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Robinson v. Robinson





APPEAL from the Circuit Court of Kendall County; the Hon. WILSON BURNELL, Judge, presiding.


This action was brought by the plaintiff, Ann M. Robinson, to obtain a dissolution of marriage from Wylie Robinson, and against his parents, Earl J. and Alice M. Robinson, to establish her rights in certain property owned by them, known as the Johnson Road property. As the principal parties of this action have the same surnames, to save time and space we will refer to them usually by their given names.

The novel question presented by this appeal is whether one who improves real property which she knows to be owned by others, who neither request nor encourage the improvement but merely give their permission for the improvement, is entitled to restitution. There are nine other issues presented by this appeal.

The trial on the dissolution issues was on a bifurcated basis with the grounds being tried first. The court found Ann proved grounds for dissolution without contest by Wylie. Thereafter, the other dissolution issues were set for hearing along with five counts in which Ann alleged an interest in the real estate owned by Earl and Alice. Prior to trial, Wylie moved for a change of venue, and Earl and Alice moved for a severance from the dissolution action and for a change of venue. Those motions were denied.

After hearing all of the evidence, the able and experienced trial judge made a finding that all issues of credibility are found against Earl and Wylie, based upon the many inconsistencies in their testimony. The trial court entered judgment for dissolution of marriage finding that both husband and wife are self-supporting, in good health, and have sufficient income and assets that neither was entitled to maintenance. The trial court gave custody of the two minor children to Ann and required Wylie to pay child support, and found that he was then $980 in arrearage. The trial court determined that Wylie's Teacher's Retirement Pension Fund was a marital asset and awarded Ann one-half of its current value and also awarded Ann $3,000 in legal fees. The judgment also assigned to the parties various items of furniture, furnishings, other personal property, automobiles, bank accounts and insurance policies.

The judgment further determined that Ann and Wylie each had a one-half interest in the house constructed on the land owned by Earl and Alice and known as the Johnson Road property. The court valued the house and improvements at $71,000 and determined that there was a construction loan for the house amounting to $15,000 and that the value of the lot upon which the house was constructed was $12,000.

The judgment went on to provide for the disposition of the Johnson Road property by two alternate methods to be determined by the election of Earl and Alice. The first method was that the house and lot be sold, sale expenses be paid, the construction loan be paid, then Earl and Alice be paid the value of the land and the remaining sale proceeds be divided between Ann and Wylie. A lien was imposed on Wylie's one-half in favor of Ann in an amount equal to the court's determination of the amount owed for her child support arrearages, attorney's fees and her one-half interest in Wylie's Teacher's Retirement Pension Fund.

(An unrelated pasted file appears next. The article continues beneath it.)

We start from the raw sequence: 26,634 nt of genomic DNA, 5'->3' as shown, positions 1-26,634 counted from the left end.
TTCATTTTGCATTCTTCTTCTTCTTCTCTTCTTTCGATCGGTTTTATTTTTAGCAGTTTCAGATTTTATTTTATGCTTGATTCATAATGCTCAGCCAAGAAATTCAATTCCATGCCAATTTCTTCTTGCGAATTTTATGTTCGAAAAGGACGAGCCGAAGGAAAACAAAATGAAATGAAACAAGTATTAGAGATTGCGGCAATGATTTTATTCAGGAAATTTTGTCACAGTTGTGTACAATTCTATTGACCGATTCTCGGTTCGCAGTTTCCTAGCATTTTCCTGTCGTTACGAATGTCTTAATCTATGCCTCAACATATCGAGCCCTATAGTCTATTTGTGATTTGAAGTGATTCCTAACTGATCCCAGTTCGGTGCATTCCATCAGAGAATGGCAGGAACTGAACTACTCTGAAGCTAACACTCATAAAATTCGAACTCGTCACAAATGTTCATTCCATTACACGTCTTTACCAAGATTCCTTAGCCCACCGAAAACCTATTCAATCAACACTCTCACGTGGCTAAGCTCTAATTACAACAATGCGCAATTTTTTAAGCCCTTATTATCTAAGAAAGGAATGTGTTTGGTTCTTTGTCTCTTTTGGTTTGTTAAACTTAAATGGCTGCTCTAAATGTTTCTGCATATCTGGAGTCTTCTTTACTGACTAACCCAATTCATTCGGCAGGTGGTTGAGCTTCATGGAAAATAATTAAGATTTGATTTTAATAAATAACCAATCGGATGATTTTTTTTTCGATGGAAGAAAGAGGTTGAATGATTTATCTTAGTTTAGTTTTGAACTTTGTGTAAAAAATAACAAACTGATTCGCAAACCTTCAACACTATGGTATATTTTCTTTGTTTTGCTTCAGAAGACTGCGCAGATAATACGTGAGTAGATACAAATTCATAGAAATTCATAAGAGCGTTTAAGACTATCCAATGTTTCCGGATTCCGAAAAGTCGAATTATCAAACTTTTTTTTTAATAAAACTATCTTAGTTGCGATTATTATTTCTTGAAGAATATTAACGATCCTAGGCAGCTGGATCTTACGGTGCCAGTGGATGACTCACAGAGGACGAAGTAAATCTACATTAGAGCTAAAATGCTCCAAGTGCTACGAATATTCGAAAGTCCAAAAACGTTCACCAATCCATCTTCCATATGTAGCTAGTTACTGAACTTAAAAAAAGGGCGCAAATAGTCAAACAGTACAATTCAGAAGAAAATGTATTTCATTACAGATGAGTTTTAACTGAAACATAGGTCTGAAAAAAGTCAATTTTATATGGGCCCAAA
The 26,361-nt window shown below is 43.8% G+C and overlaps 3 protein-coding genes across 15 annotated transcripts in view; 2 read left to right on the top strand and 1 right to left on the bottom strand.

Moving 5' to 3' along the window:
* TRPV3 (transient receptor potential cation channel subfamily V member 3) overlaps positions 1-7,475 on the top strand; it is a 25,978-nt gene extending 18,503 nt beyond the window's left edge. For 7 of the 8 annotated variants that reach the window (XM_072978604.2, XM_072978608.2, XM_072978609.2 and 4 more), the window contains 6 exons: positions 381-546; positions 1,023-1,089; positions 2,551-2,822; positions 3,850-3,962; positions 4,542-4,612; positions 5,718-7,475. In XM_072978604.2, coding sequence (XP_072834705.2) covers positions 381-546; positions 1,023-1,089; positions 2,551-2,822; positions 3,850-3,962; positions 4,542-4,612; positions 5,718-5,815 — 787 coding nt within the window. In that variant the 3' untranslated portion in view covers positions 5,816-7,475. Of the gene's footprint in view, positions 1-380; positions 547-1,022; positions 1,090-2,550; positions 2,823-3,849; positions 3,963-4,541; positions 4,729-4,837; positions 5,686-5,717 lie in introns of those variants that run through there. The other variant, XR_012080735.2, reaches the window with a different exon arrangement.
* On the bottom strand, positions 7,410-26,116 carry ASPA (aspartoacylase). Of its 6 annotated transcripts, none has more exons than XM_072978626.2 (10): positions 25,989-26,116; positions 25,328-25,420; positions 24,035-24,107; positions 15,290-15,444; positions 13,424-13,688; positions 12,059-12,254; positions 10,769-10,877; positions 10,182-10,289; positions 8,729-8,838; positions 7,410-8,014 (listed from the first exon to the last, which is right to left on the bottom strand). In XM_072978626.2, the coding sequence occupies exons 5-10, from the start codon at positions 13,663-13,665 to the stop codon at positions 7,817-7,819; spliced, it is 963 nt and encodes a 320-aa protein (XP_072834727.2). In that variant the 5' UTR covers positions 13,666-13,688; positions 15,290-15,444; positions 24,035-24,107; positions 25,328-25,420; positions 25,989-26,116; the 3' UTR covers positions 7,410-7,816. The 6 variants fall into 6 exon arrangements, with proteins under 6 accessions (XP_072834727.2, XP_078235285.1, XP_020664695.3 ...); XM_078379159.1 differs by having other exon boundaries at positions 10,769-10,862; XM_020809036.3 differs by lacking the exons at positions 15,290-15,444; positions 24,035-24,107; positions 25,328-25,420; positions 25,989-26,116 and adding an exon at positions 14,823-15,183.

Alternatively, the judgment provided that if Earl and Alice do not elect to have the house and lot sold then they are to pay Ann $28,000 representing her one-half interest in the house, and pay the bank $7,500 representing one-half of the amount due on the construction loan and, further, Wylie was required to hold Ann harmless and indemnify her as to any liability on the other $7,500 due on that loan. This alternative also provided that Ann would have a lien on Wylie's one-half interest in the house in the amount he was required to pay her for child-support arrearages, attorney's fees and one-half of the teacher's retirement fund. Upon receipt of the above-described funds, Ann was to quitclaim her interest in the property to Earl and Alice. They, however, rejected both alternatives. The trial court appointed a receiver for the property, but the receiver declined appointment.

All of the parties then took this appeal.

To determine the principal issues in this case, it is necessary to recite the facts in some detail to determine the relationship of the parties and the rights and obligations flowing therefrom.

Wylie grew up on a farm in Kendall County. He is the only child of Earl and Alice. They owned the farm upon which they lived and, in addition, owned another farm of 160 acres some five miles away known as the Johnson Road property, which is the focus of the controversy here.

Wylie and Ann were married in 1966. Ann was a registered nurse and Wylie was attending college and graduated in 1968. Soon thereafter they moved to Aurora where Ann worked as a nurse and Wylie was employed as a school teacher. They lived off of Wylie's salary and saved Ann's salary to build a home. Wylie wanted to move back to the country.